03-Nov-2001 -- 32N 99W is in the middle of a cattle pasture, situated in the Texas Hill Country to the NNW of Austin and to the SW of Fort Worth. Both cities are about equidistant from the site, approximately 200 kms.
I started my trip from the parking lot of an REI store in west Houston (29 52.355 N 95 43.987 W) where I had just purchased a GPS device, the eTrex Summit by Garmin. The price with tax was $280.
The time and date were approximately 1130 Saturday morning, 3 November 2001 when I turned out of the parking lot and onto the freeway feeder road leading to I-10. I had learned a lot about my new eTrex while I waited for it to self-calibrate in my parked car, reading parts of the instruction manual for the 10 minutes or so that it took to find the satellites and determine my current location. By the time I had made my way through the cloverleaf at I-610/I-10 and then taken the Hwy. 290 cutoff towards Austin, my eTrex was already alerting me to the fact that sunset was at 1727, my current altitude was 79 feet, and I had traveled 5 miles.
On a good day, I can make the drive to Austin in about 125 minutes from the I-610 loop. I should have gotten an earlier start that day but I overslept. I knew that with less than 6 hours until sunset, I was going to be cutting it close if I wanted to get to the confluence in time to take photographs before nightfall. If the topo maps hadn’t indicated two roads within a ¼ mile of the confluence, I would have scrapped my departure altogether and tried again on another weekend.
So, there I was, piling up the miles toward my destination, the car’s cruise control set at the speed limit plus 9, when a speedy blue Firebird suddenly passed me by. I decided to pursue and did for a little bit, but backed off when my speed hit 114 mph and the Firebird was still outpacing me. I decelerated back to 79, where the cruise control took over again. Sometime later, as I was fiddling with the eTrex, I noticed that one of its features is a “MAX SPEED” display that had dutifully clocked me going “114 mph”.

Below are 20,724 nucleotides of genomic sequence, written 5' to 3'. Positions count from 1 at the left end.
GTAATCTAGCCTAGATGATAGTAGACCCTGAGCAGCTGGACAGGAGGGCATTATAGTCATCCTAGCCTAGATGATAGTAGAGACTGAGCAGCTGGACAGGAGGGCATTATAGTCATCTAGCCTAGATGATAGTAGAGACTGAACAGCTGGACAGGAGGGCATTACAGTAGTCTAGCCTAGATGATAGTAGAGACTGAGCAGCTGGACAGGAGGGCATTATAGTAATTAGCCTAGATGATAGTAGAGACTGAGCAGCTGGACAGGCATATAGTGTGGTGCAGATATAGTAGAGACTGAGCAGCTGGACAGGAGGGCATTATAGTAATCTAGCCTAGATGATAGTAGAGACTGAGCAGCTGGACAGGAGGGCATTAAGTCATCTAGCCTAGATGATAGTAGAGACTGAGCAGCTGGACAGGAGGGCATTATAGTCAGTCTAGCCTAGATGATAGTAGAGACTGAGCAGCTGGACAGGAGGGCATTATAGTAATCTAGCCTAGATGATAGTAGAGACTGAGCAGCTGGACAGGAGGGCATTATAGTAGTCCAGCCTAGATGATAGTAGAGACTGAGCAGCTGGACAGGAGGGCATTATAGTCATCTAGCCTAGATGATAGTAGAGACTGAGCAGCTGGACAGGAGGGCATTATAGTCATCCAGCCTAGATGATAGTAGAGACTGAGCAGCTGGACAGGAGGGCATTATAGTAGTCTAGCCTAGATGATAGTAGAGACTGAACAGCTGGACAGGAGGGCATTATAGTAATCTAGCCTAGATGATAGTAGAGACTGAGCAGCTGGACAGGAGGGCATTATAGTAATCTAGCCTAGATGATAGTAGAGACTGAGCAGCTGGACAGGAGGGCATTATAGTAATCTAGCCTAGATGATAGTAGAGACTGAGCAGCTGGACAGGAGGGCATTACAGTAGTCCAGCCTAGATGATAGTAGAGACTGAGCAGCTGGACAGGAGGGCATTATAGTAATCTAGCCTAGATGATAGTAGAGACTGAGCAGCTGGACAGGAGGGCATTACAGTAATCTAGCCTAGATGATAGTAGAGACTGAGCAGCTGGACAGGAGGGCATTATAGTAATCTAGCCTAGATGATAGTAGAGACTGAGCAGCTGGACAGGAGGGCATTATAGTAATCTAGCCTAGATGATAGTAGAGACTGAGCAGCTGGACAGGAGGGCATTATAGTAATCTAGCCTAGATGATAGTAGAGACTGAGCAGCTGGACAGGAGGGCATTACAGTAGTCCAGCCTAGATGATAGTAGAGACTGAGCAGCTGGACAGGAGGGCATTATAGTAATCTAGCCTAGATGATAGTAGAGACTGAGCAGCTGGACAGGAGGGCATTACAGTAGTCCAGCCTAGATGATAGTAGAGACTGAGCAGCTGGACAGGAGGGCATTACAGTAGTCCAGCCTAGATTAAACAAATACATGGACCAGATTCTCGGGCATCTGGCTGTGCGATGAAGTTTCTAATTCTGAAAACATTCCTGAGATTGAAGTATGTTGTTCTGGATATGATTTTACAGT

Austin, which is the only city-sized destination between Houston and 32N 99W, has some unpredictable and often heavy road traffic, so my plan was to avoid as much of it as possible. Therefore, I opted for the less direct route of Hwy. 290 to I-35 North rather than Hwy. 290 to TX 183 North, effectively heading north out of Austin instead of northwest, the direction in which the confluence lay. About 15 miles after getting onto I-35 N, I exited in Georgetown onto TX 29 West and rejoined TX 183 about 12 miles later at a place called Seward’s Junction. In doing so, I avoided about 20 traffic lights in Austin that I would have encountered if I’d taken TX 183 through town.
From Seward’s Junction, I continued up TX 183 through such places as Lampasas, Goldthwaite, and tiny Zephyr. By the time I got to Early, it was getting late. My clock said 1630 and I figured that I was still about 30 miles away from the confluence. I stayed on TX 183 North for about 15 more miles before taking a left onto FM (farm-to-market) 583 just north of May, Texas. From there, it was approximately 11 more miles to the confluence.
FM 583 is an east-west running road that lies on the latitude line of 32 00.210 N. As I drove westward along it, the latitude barely changed but the longitude rapidly clicked closer and closer toward 99 00 W. When I crossed the line, I parked alongside the road and got out of the car, toting my GPS, camera, tripod and map.
Photograph #2 was taken from coordinates 32 00.209 N 99 00.000 W and facing southwest. I neglected to point the camera directly south and ended up thinking that the confluence was in the general vicinity of those oak trees in the center of the shot.
To the west, along the road about 200 meters away, was a house with a pickup truck parked out front. I drove up and parked. While I was assembling my gear and also the “letter to landowners”, a young man came out of the house and approached my car. I got out and said "hello", then launched into the reason for my unexpected visit. I was a little nervous and in hindsight, I think it would have been good for me to rehearse once or twice beforehand. As it was, I didn’t think of the rehearsal idea until it was too late.
The man listened to me, but when I asked for permission to access the property so I could go up to the oak trees in Photograph #3, he said that the land was his grandmother’s and that she was sleeping just then. He also volunteered that she was “very old” and that she probably wouldn’t understand what I was talking about. He suggested that I wait until his parents come home, pointed at their house which was on the north side of FM 583 just across from his home, and said they would be back in about an hour.
Since it was by now 1715, and sunset was just 12 minutes off, I resigned myself to the fact that I would probably not get close enough to the confluence to make the attempt “successful”. My GPS reading was .2 minutes off to the north and I knew that this meant more than 100 meters. So, hoping for the next best thing, I decided to take some photographs of the area and then submit them to confluence.org anyway. This is about when I took Photograph #3 of the cows, one of whom can be seen mooing (left side of picture).